When we think of the term “security poverty lines,” we rarely think of organizations’ abilities to maintain good hardware and cybersecurity. Yet this is a largely unrecognized problem for many of today’s companies. In a podcast on Security Nation, head of of advisory CISO services at Duo Security Wendy Nather discusses the problem of the security poverty lines and how it can be addressed.
What exactly is this security poverty line?
Organizations fall under the “security poverty line” when they don’t have the budget or resources they need to cover their cybersecurity effectively. One category that is often constrained in this way is non-profit organizations. But this affects more companies than we realize. Small, private organizations operating on low overall budgets are not the only ones that can fall below the security poverty line. Large public-sector organizations often have trouble addressing security needs because of their accountability to taxpayers. When tax money funds the organization’s budget, the people contributing often expect the organization to “drive it till it breaks down.” Therefore, government agencies sometimes end up running old hardware and operating systems with compromised security. And even big Fortune 500 companies can fail at achieving optimal cybersecurity, because poverty isn’t only about money.
Deeper roots: the information poverty line
An issue that goes even deeper than budget constraints is lack of information or knowledge concerning security needs. What should an organization purchase or implement in order to be fully cybersecure? Nearly every company faces information poverty to some degree; security leaders have wildly different ideas on where to start in securing their organizations. For instance, many companies are using platforms that are not secure, such as Zoom, simply because they are free. Many of them could use some good advice on effective cybersecurity measures. Becoming better informed is an important step in improving security.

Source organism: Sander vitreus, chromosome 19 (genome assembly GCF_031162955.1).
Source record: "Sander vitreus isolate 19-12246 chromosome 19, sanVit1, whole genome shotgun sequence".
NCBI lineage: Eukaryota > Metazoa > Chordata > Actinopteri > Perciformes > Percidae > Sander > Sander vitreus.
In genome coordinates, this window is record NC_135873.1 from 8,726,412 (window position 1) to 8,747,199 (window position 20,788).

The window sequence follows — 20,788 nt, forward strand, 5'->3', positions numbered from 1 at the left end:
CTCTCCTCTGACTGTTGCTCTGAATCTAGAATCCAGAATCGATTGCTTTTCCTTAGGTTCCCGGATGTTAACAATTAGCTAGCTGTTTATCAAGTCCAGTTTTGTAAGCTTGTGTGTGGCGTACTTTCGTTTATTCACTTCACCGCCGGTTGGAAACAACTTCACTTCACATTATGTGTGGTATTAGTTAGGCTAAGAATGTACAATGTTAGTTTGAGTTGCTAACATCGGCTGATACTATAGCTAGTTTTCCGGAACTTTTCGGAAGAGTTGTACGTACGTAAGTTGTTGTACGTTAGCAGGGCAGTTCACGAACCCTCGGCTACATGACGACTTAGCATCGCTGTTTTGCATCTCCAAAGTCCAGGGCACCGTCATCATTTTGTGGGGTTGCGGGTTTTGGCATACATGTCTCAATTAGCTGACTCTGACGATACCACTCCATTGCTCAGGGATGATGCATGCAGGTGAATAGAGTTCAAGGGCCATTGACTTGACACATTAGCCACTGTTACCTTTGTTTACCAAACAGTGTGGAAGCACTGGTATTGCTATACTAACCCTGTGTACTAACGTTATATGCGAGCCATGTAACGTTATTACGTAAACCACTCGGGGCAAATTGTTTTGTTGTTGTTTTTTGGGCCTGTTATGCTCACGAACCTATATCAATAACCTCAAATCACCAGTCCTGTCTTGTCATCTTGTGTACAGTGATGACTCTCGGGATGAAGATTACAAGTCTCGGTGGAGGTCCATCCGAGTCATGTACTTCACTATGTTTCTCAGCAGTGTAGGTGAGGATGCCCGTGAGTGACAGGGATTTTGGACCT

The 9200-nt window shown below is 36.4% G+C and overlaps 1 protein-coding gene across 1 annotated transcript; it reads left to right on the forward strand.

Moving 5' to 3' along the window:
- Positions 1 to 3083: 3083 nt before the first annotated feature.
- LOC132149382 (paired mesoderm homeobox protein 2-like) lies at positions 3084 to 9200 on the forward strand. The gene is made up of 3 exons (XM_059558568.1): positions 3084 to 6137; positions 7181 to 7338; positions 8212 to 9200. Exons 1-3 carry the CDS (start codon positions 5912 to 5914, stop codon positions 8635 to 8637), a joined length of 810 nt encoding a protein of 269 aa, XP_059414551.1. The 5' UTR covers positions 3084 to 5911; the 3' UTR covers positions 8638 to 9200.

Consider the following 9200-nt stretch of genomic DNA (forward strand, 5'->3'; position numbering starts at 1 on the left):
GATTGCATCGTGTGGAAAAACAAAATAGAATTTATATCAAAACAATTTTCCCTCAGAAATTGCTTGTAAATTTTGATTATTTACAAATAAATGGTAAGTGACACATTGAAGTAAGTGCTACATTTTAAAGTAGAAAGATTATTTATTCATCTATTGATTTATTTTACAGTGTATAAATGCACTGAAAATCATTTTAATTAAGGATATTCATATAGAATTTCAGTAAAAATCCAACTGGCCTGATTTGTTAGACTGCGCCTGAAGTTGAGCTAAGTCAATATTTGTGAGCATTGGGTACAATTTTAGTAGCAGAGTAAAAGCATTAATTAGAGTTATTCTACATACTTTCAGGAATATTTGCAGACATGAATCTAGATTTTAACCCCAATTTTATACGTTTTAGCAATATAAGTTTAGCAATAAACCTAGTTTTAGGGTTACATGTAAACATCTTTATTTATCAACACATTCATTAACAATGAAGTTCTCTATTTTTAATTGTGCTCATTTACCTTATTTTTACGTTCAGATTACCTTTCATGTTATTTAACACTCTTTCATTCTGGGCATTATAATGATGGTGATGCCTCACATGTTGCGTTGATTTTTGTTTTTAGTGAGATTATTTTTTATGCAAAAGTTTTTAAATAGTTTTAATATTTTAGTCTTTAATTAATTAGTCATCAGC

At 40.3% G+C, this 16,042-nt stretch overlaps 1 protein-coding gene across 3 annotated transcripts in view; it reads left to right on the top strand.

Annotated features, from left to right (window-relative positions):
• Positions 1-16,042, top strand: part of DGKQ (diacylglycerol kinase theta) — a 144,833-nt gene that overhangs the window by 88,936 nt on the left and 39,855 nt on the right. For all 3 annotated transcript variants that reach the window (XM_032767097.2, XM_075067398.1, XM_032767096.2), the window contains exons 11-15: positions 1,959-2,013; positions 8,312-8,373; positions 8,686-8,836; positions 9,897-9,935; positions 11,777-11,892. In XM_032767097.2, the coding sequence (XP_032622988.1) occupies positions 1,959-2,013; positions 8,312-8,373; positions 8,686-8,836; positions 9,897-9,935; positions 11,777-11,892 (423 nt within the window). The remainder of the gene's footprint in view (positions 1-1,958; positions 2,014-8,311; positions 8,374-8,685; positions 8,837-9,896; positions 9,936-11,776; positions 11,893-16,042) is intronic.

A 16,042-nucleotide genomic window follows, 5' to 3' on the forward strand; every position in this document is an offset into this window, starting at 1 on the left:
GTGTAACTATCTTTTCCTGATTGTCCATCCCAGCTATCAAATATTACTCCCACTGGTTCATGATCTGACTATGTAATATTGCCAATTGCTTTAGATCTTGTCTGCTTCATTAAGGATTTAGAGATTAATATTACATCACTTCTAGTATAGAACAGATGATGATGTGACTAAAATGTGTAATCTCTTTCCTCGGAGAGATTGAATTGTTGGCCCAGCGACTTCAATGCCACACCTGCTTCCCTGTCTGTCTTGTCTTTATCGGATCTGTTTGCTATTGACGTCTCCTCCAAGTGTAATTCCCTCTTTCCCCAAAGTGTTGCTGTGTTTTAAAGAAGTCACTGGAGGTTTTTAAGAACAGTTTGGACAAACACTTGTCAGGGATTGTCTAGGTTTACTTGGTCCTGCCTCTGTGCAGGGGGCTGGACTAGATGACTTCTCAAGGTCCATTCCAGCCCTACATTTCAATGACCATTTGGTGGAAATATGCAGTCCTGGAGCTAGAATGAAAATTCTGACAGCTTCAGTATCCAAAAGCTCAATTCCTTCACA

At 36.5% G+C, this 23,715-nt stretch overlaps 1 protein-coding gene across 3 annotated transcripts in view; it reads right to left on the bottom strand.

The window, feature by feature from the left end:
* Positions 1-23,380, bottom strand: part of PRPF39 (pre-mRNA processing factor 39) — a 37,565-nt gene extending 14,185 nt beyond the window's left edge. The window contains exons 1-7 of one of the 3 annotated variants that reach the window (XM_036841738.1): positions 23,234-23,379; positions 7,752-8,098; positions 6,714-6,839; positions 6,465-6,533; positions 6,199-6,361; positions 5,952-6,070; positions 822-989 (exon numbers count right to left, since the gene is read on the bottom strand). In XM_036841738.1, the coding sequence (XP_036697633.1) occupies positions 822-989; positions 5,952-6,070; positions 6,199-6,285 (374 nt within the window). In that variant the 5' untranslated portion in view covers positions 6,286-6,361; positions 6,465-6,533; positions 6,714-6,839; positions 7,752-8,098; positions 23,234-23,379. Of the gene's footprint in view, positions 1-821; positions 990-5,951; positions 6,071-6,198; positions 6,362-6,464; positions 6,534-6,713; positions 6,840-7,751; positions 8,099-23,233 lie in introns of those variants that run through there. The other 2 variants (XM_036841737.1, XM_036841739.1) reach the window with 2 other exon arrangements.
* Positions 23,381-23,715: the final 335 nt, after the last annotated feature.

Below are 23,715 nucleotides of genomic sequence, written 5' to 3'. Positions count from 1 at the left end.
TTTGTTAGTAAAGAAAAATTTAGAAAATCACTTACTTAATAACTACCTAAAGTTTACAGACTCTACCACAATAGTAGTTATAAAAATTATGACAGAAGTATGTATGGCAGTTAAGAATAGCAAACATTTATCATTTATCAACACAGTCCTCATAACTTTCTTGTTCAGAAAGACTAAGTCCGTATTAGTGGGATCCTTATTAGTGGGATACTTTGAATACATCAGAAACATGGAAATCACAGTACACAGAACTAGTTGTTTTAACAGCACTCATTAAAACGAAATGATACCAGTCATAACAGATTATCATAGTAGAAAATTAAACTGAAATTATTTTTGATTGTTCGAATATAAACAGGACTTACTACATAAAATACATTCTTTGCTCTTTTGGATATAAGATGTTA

Factors in security poverty
As we’ve seen, budget and knowledge are two decisive factors that pull companies below the security poverty line. Another one is capability: even with the right budget and expertise, an organization may have other limitations (such as a public agency’s taxpayer or legislative hurdles) that keep it from attaining proper security. Additionally, a smaller organization may not have the influence to make things happen as quickly or thoroughly as they should. Climbing out of security poverty is in part addressing each of these factors as stair steps to a more secure workplace.
Working toward solutions
Nather suggests that, like poverty in general, this is a problem that affects the larger society as well as the parties directly involved. She argues for better awareness of the ways cybersecurity falls short because of these poverty lines. Companies themselves should look at their own risks and create goals to address their deficits in knowledge, budget, influence and capability. And the tech industry as a whole should acknowledge that many companies are struggling with this. Only then can we work on building a support network to help–through information, resources, or whatever we have to offer.
If you feel like your company is falling below these security poverty lines, here are some tips on how to rise above them. And in a broader discussion of rising above unequal footing, see our social statement in support of human equality and justice.